The actors, with the exception of Bell (at times), Reiser (all) and Ed Helm (all, who must have won Most Sincere superlative back in high school) were celebrities first, actors second. Mary Steenburgen (I see right through you) and Amber Heard (I see you and your post Johnny Depp/Elon Musk gorgeous self) suffered from characters too stereotypical to be real. Dolly Wells who I had never seen before, was funny as the rueful Brit documentarian, but again, her cliche lacked depth enough to take seriously.

The screenplay also suffered from too many people and sub stories (and I speak from firsthand experience with my own screenplay, Buck Up, which had the same fault). The Hollywood ending seems to be more of a necessity in comedies, though maybe next time, Bell will choose a darker shade to allow for something more real and open ended.

Still a gallant, worthy effort by Lake Bell.

Chris Rock Linkedin Endorsements

I love Chris Rock. I loved his recent SNL opening monologue where he said (and I paraphrase) that he wouldn’t go in the new Freedom Tower (former World Trade Center site) if Scarlett Johansson was naked lying in a plate of ribs. I love that he called Ben Roethlisberger the original white Cosby. I love his edge and would endorse him for stand up comedy writing as one of my TOP FIVE. Preceding him would be Louis CK#2, my recent fixation with Tom Papa#5, Doug Benson#4 (because I Love Movies), Jon Stewart #1, and Bill Burr#6.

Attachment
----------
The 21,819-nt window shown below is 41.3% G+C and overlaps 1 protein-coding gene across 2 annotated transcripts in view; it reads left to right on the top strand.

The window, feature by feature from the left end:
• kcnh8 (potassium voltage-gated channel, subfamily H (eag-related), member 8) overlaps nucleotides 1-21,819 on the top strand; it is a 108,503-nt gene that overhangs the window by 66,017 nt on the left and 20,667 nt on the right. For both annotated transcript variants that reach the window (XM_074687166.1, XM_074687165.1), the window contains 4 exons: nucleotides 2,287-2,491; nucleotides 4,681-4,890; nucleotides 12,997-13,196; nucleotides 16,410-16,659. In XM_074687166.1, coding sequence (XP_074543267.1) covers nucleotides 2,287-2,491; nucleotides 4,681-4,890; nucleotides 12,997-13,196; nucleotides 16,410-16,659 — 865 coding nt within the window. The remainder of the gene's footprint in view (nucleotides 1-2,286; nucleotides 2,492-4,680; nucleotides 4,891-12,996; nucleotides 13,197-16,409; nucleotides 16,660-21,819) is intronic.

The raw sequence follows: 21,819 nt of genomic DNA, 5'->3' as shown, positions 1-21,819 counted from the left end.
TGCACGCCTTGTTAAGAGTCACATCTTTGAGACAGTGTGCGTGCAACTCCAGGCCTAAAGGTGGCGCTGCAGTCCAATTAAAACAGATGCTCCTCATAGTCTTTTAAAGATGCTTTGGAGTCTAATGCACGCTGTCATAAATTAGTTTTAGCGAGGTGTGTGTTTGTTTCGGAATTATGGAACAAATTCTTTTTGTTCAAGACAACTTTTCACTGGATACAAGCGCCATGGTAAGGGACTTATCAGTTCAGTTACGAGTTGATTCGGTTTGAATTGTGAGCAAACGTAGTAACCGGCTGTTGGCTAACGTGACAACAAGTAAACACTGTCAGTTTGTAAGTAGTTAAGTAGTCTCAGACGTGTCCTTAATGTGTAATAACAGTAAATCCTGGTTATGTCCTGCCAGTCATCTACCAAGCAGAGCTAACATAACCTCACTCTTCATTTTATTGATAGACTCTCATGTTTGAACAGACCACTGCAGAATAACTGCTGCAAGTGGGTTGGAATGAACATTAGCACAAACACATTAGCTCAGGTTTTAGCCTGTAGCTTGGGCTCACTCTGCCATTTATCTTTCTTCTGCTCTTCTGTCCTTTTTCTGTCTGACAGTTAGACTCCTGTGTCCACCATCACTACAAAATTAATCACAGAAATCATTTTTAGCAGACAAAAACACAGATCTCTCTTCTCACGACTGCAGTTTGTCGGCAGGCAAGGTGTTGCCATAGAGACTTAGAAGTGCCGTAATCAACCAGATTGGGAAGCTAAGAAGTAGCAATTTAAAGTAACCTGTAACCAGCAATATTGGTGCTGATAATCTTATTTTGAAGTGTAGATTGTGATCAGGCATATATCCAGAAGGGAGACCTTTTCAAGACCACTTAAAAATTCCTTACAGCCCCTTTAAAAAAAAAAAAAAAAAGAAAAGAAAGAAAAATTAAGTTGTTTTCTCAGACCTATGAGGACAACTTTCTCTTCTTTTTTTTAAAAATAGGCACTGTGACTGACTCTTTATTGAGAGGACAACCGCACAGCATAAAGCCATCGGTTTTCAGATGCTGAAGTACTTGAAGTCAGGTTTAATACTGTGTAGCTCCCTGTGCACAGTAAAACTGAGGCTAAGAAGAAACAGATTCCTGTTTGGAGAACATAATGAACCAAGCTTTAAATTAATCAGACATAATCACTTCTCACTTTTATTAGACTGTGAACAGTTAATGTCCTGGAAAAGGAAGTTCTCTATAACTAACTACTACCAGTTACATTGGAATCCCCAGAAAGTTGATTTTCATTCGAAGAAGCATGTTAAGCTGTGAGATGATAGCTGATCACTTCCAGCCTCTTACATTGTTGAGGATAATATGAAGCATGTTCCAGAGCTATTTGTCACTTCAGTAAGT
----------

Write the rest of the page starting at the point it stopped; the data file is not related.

What’s that you say? That Chris Rock#3 plus that list equals 6? Well, that’s part of the screenwriting wonders of Rock’s Top Five, where he and his posse name their top five rappers of all time. A cute conceit, yet it’s just one of the many semi random non-flowing elements of this film.

The story just wasn’t believable simply because Chris Rock has a comedian face. Meaning, his big beautiful eyes are always on the search for his next punchline, so when he wants to deliver any kind of dramatic response, it’s just seems contrived. And the story writing, well? Again, as with Horrible Bosses Two, at the very least Rock gives hope to aspiring screenwriters. Formula is not hard to write; the Hispanic aunt who loves Cosmo explicit magazine articles, the ‘hoes’ who want their money from the pimp like comedy show promoter, the diva girlfriend/star of reality show. Two dimensional characters are not the sign of genius.

And speaking of characters, I like Rosario Dawson and fell in love with her performance in Rent long ago. However, she delivers her lines quicker in this film than a side effects announcer in a Flomax commercial. her entire spiel about Cinderella, an important set up for the movie, was delivered machine gun style and tough to take in at the pace it was delivered.

Back to my Linkedin endorsement: Your stand up Mr. Rock, that I highly endorse and consider you in my top five!